Monday, February 25, 2013

Venetian glass ewer

This elegant ewer was created in one of the many glass factories on the island of Murano adjacent to the Italian city of Venice.  Since the 10th century, Venice had boasted a proud tradition of decorative glass production because of its surplus of skilled craftsmen who emigrated there from Aquiteia and Byzantium, access to world trade and markets, and abundant raw materials.  As early as the 13th century many Northern Italian towns had developed glassmaking guilds, but Venetian craftsmen would dominate this industry for the next five centuries.  Glass production was exiled to the nearby island of Murano in 1292 to safeguard Venice from accidental fire.  The Grand Council of the city also ensured its exclusive domination of the glass industry by banning the emigration of glass artisans and the divulging of trade secrets – both crimes were punishable by death.

Venetian glassmakers used an enameling process developed in the 15th century to decorate vessels with complex, detailed figure designs, possibly reinterpreting nearby Islamic or Italian metalwork designs.  Other objects were decorated with Renaissance scenes usually inspired by classical Roman subjects.  Venetian artists perfected methods for making rich, refractive colors such as blue, opaque white, green, purple, red, and turquoise.  Techniques were invented for shaping and decorating glass by blowing shapes around molds, and decorating glassware with trails, threads, or blobs (prunts) of glass.  The fashion for profusely ornamented glass eventually overpowered the beauty, purity of color and light refraction of the glass itself in Venetian wares.

By 1832, Renaissance-era glass techniques were beginning to be revived in Venice.  Other European glass factories began to imitate Venetian glass products.  In 1864, the first exhibition of Venetian glass was displayed in Venice’s Palazzo Giustinia museum.  Two years later, Antonio Salviati established a glass furnace in the Palazzo Mula in Venice and began reproducing traditional Venetian glass objects on a large scale.  Other Muranese glassmakers followed Salviati in making ‘pastiches,’ or imitations of sixteenth and seventeenth-century Venetian glass for the tourist market.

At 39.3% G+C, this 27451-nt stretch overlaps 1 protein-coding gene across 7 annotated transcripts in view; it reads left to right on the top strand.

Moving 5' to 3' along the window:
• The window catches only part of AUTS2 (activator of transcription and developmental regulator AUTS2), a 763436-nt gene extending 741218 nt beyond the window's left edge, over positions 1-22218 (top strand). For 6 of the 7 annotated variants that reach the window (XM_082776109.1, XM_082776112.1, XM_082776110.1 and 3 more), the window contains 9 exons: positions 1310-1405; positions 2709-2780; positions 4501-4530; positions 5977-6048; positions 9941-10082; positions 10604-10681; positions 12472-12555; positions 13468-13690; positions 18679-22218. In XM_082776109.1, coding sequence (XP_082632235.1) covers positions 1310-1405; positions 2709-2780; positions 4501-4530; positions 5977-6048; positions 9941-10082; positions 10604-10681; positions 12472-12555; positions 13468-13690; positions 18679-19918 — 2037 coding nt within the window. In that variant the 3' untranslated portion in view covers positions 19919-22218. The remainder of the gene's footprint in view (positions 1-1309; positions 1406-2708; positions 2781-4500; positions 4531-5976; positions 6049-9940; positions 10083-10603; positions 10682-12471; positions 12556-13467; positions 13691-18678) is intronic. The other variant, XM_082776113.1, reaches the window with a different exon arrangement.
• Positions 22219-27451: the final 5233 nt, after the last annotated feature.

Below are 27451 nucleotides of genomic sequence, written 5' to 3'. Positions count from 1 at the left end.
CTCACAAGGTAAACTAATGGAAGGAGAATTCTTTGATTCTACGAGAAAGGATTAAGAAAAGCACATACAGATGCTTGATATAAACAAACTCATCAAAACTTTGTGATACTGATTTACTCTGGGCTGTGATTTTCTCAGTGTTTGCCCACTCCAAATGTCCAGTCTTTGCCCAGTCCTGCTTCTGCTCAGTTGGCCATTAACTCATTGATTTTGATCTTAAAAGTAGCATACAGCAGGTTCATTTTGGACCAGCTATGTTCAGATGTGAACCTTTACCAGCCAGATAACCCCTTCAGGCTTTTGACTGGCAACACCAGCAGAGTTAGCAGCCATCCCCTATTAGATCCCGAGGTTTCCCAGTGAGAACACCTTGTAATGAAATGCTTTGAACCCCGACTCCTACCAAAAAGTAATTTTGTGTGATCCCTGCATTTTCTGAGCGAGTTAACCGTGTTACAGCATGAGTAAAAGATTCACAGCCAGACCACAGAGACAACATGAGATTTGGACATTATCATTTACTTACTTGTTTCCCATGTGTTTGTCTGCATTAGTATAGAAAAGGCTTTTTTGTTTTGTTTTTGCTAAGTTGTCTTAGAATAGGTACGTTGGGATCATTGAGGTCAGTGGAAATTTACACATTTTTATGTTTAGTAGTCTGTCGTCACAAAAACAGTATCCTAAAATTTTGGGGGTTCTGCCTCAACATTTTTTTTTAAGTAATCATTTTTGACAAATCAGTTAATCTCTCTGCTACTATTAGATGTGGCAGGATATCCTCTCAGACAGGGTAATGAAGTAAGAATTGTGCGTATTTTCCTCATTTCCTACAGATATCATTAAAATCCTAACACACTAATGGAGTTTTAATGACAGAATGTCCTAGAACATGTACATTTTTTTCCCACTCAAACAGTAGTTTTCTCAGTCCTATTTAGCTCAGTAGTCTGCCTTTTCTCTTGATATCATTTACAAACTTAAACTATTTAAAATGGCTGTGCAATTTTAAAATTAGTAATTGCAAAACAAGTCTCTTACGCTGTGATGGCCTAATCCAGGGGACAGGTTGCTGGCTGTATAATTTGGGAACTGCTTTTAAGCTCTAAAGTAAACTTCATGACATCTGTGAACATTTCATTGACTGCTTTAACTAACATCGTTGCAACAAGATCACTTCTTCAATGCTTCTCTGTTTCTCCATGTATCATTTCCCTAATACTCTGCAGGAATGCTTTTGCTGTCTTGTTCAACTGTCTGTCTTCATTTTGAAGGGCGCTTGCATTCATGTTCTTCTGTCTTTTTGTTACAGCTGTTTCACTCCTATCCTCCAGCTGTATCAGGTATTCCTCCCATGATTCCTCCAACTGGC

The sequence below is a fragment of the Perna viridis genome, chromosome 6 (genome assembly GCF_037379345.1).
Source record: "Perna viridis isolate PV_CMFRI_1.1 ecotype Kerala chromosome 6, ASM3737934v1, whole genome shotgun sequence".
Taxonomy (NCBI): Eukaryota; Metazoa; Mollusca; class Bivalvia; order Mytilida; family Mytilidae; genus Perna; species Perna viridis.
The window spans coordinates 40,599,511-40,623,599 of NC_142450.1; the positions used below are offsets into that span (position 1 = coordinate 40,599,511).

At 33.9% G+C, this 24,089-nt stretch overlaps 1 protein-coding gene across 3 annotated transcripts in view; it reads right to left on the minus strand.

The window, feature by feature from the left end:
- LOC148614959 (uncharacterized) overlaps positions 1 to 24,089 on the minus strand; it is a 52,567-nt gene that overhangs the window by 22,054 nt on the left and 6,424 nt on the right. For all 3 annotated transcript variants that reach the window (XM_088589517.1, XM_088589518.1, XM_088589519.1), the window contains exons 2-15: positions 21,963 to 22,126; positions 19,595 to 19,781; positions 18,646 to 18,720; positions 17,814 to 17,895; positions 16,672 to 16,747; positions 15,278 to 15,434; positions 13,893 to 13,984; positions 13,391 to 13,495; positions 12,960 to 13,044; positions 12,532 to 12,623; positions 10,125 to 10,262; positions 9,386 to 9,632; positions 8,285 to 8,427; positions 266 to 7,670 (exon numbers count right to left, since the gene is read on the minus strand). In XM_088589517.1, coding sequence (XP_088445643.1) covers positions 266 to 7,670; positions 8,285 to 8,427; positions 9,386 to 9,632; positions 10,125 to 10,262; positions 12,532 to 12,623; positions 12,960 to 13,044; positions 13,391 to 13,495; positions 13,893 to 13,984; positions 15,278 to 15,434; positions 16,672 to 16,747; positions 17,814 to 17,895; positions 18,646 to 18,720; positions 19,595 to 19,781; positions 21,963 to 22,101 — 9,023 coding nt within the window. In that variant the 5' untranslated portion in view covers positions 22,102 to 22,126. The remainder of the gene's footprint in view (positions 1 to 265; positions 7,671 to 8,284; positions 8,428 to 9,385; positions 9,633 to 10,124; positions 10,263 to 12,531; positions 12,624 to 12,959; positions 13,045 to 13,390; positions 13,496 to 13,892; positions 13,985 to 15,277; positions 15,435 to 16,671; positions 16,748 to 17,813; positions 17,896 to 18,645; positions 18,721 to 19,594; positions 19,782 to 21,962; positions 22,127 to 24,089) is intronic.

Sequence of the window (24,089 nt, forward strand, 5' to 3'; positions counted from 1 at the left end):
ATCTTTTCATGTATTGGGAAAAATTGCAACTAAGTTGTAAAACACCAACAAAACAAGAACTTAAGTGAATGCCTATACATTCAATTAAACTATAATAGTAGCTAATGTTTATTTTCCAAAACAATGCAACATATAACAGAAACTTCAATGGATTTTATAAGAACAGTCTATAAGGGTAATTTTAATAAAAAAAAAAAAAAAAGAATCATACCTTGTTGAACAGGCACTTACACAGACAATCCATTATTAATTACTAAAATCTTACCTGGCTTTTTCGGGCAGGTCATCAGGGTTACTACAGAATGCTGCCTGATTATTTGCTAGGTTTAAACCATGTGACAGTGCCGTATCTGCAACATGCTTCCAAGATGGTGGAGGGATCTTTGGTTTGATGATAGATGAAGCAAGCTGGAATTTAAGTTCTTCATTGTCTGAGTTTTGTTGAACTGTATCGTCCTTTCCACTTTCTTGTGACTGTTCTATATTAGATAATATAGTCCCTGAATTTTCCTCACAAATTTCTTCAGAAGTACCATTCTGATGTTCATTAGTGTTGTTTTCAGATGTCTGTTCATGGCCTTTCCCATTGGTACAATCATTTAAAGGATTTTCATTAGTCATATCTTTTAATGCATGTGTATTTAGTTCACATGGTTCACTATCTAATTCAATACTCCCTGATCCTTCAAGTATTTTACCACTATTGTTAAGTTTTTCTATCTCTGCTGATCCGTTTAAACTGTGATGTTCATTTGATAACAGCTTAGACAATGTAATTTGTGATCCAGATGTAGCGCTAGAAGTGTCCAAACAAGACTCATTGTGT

This light green glass ewer’s gracefully elongated body, applied handle and large spout is decorated with polychrome enamel painted in Renaissance-derived scroll-shaped floral designs on a gold vermicelli background, above and below which are horizontal rows of gilt scales highlighted with tiny painted enamel dots.  The clarity of glass color, graceful body, and intricate colorful decoration of this ewer exemplify the finest of 19th century Venetian glassware. 

This ewer was a gift to John Glessner from his daughter Fanny in 1884 to honor her parent’s 14th wedding anniversary, as noted by Frances Glessner’s journal entry of December 7th: “Fanny gave her Papa a Venetian glass ewer . . .”  Her gift was placed atop a bookcase in the library of the Glessner home at 261 West Washington Street, and later on the mantle of the library in their Prairie Avenue home, where it is now displayed.  Certainly John Glessner thought of this object when describing the family’s “collections of Gallé and Venetian and other rare glass . . .” in 1923 when he penned his history of the house and its contents, The Story of a House. 

NOTE:  When the Prairie Avenue house was under construction, Richardson’s office ordered lamp globes for the main hall and parlor fixtures from Salviati’s firm.  The company, now known as Salviati & Sons, created reproduction globes for the new wall sconces that are now on display in these rooms.

Monday, February 18, 2013

Mrs. Ashton Dilke Visits the Glessner House

On April 8, 1888, Frances Glessner received a letter from a friend which she carefully pasted into her journal.  The letter is fascinating because of who wrote it, as well as the person introduced in the letter.

The letter was written by Sarah Hackett Stevenson, a long-time friend of Frances Glessner.   Stevenson, born in 1841 in Buffalo Grove, Illinois was an early female physician in Illinois.  After serving as the principal at the Mount Carroll Seminary (which later became Shimer College) she moved to Chicago to study medicine at the Women’s Hospital Medical College.   She obtained her MD in 1874, and two years later, while attending the convention of the American Medical Association as a delegate of the Illinois State Medical Society, was accepted as the first female member of the AMA.  In 1880, she co-founded the Illinois Training School for Nurses with Lucy Flowers.  She retired in 1903 and died in 1909. 

Dr. Stevenson was a frequent guest at the Glessner home, and often spent holidays with the family.  Both Dr. Stevenson and Frances Glessner were early members of the Chicago Woman’s Club and The Fortnightly, and it was probably through these organizations that they first became acquainted. 

In the letter, Dr. Stevenson indicated that she had just returned from Washington D.C. where she had treated Mrs. Ashton Dilke.  Having persuaded Mrs. Dilke to come to Chicago, Dr. Stevenson now sought a home where she could stay, and asked Frances Glessner to open her “lovely home” to Mrs. Dilke.  Dr. Stevenson goes on to say that in thinking of where her visitor could stay, she could “find no one who is really situated so beautifully as yourself to entertain such a guest.”